/sys path
Loads the SYSTEM registry hive from the specified location. This will must not be locked or in use, and it must exist. If this parameter is set then when saving it will save to this hive rather than HKLM for setting the duplicator string with /o.
/x path
When saved the registry settings will be exported to the specified Windows Registry file - typically saved with the extension .reg.
/a
Choose to auto scan the search_path. This will auto scan the default path if you don't provide a path (c:\sysprep\drivers) and it will use the default extension (inf) if you don't provide an extension.
/s
Saves the scan information automatically on startup. You will most likely want to use /a along with this or at least use the /d option, otherwise it won't do anything.
/q
Runs in quiet mode, which basically means it quits before showing the GUI. To be useful this should be combined with /a /s, otherwise it won't serve any purpose. It should also be noted that /q will not return any errors, so if you do something silly such as run it with /s without /a then it won't tell you that it did nothing.
/x path
Runs in quiet mode, which basically means it quits before showing the GUI. To be useful this should be combined with /a /s, otherwise it won't serve any purpose. It should also be noted that /q will not return any errors, so if you do something silly such as run it with /s without /a then it won't tell you that it did nothing.
/?
This returns information on the command-line parameters. You can also see the available command-line parameters from the about box (either in the system menu or on the main page's about button).


Examples:

  1. Most Typical (Automated)
    spdrvscn /p "C:\drivers" /f /a /s /q
    Starts a scan in c:\drivers and appends the default search folder (%SystemRoot%\inf). It then saves the settings to the registry and quits. Normally this is what you want to do before shutting down the computer. You can either run it before running sysprep.exe or you can use "sysprep /quit" and then run it afterwards. Personally I use it in a startup script during the mini-setup of SysPrep, but don't worry about that if you don't know what I mean.

  2. Most Typical, Manual INF Folder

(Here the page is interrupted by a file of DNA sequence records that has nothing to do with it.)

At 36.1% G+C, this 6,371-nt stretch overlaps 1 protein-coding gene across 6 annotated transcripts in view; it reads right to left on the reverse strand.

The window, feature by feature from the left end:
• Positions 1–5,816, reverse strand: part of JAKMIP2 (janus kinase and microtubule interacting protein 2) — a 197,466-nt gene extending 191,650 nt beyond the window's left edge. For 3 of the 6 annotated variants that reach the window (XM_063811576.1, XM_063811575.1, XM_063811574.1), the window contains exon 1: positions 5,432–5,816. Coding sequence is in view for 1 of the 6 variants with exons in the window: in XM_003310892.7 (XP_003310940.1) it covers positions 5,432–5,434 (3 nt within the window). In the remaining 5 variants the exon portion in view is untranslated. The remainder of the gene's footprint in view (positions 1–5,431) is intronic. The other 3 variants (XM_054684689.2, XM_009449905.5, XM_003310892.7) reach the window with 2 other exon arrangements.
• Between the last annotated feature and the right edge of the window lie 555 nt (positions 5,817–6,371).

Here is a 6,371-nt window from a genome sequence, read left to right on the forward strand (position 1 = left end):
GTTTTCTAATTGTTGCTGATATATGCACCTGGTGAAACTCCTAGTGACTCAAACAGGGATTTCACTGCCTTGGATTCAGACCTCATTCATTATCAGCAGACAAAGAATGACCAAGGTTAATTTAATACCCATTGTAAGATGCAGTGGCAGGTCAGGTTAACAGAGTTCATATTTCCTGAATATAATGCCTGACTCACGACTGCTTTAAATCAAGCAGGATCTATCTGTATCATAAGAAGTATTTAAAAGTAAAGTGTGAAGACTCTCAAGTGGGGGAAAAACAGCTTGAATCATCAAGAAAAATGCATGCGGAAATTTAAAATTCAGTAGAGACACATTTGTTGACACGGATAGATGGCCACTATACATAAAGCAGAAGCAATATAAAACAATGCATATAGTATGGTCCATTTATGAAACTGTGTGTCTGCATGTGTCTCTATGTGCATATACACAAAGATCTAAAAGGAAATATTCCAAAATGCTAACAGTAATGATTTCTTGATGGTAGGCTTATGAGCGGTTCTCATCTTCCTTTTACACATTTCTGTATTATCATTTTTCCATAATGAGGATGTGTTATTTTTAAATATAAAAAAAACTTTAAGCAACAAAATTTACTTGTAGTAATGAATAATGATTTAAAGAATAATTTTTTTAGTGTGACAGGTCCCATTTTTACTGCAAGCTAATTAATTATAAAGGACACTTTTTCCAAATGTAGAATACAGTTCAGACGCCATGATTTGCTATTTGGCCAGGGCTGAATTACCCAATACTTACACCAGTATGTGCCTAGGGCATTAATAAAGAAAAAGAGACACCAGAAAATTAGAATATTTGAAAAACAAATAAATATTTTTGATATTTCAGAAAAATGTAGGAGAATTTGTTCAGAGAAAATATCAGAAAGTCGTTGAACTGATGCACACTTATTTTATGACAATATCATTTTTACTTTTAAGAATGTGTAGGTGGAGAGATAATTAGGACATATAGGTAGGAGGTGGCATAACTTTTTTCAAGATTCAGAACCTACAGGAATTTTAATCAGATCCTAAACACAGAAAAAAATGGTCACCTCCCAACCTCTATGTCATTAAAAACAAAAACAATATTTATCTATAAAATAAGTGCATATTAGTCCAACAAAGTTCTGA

spdrvscn /p "C:\drivers" /d "%SystemRoot%\inf" /a /s /q
    Starts a scan in c:\drivers and appends the folder %SystemRoot%\inf. It then saves the settings to the registry and quits. Normally you don't want to manually specify the INF folder. It is needed but it is easier to use /f instead.

  3. Multiple Search Folders
    spdrvscn /p "C:\drivers_reference" /p "c:\drivers_oem" /d "%SystemRoo%\inf" /d "c:\custom_driver" /a /s /q
    Starts a scan in c:\drivers_references, then adds those found in "C:\drivers_oem", appends the folder %SystemRoot%\inf and also appends c:\custom_driver. It then saves the settings to the registry and quits. Normally you will only need a single search path because you could have multiple subdirectories off a single driver folder. And normally you won't want to append multiple paths either.

  4. Multiple Appending Folders
    spdrvscn /p "C:\drivers" /d "c:\windows\inf;c:\windows\other_inf_folder" /a /s /q
    Starts a scan in c:\drivers, and then appends c:\windows\inf and c:\windows\other_inf_folder. The purpose of this example is just to show you that you can use semicolon delimited lists of paths.

  5. Standalone Program
    spdrvscn
    Just starts the program with the default settings. This is the same as running it from within Windows Explorer.

  6. Standalone Program, Changed Search Path
    spdrvscn /p "c:\drivers"
    Just starts the program, but uses c:\drivers as the search path.

  7. Searches Path But Doesn't Save
    spdrvscn /p "c:\drivers" /a
    Runs the program and searches c:\drivers for folders with drivers but doesn't save the settings automatically.

  8. Help
    spdrvscn /?
    Displays the GUI for help. This is available within the program from the Help dropdown.

  9. Autosearch and Save
    spdrvscn /a /s
    Searches the default location, which is c:\drivers, for drivers and then saves them but doesn't quit.

  10. Autosearch, Save and Quit
    spdrvscn /a /s /q
    Searches the default location, which is c:\drivers, for drivers and then saves them but also automatically quits since it doesn't show the GUI.

  11. Duplicator
    spdrvscn /o "Duplicated on ~month/~day/~year" /q
    Sets the duplicator string in HKLM\Setup and then quits.

  12. Manufacturer
    spdrvscn /m "Manufactured on ~month/~day/~year" /q
    Sets the manufacturer string in HKLM\Software and the oeminfo.ini and then quits.

  13. Manufacturer
    spdrvscn /p "c:\drivers" /x "c:\export.reg" /a /s /q
    Scans c:\drivers for drivers and then exports the files into a registry entry as c:\export.reg.

  14. Manufacturer
    spdrvscn /p "d:\drivers" /soft "d:\windows\system32\config\SOFTWARE" /a /s /q
    Scans c:\drivers for drivers and then saves the detected drivers into the offline SOFTWARE hive on the D drive.

Batch File Example:

The following script is an example of a batch file that could be used to SysPrep a computer. The example below though is not very complicated and a few things could be added to it. My personal batch file looks like this. But, it also makes use of other programs such as kill.exe (resource kit) and sync.exe (SysInternals). If you look at my batch file you will notice that I kill off all unneeded processes (including explorer.exe), stop all unneeded services, delete any temporary cache files that may have been created by the last SysPrep, terminate all SMB connections, rescan the driver structure with spdrvscn.exe, flush all files to disk and then execute the sysprep.exe file.

sysprep.bat

@ECHO OFF

ECHO SysPrep Driver Scanner with the default values supplied as arguments.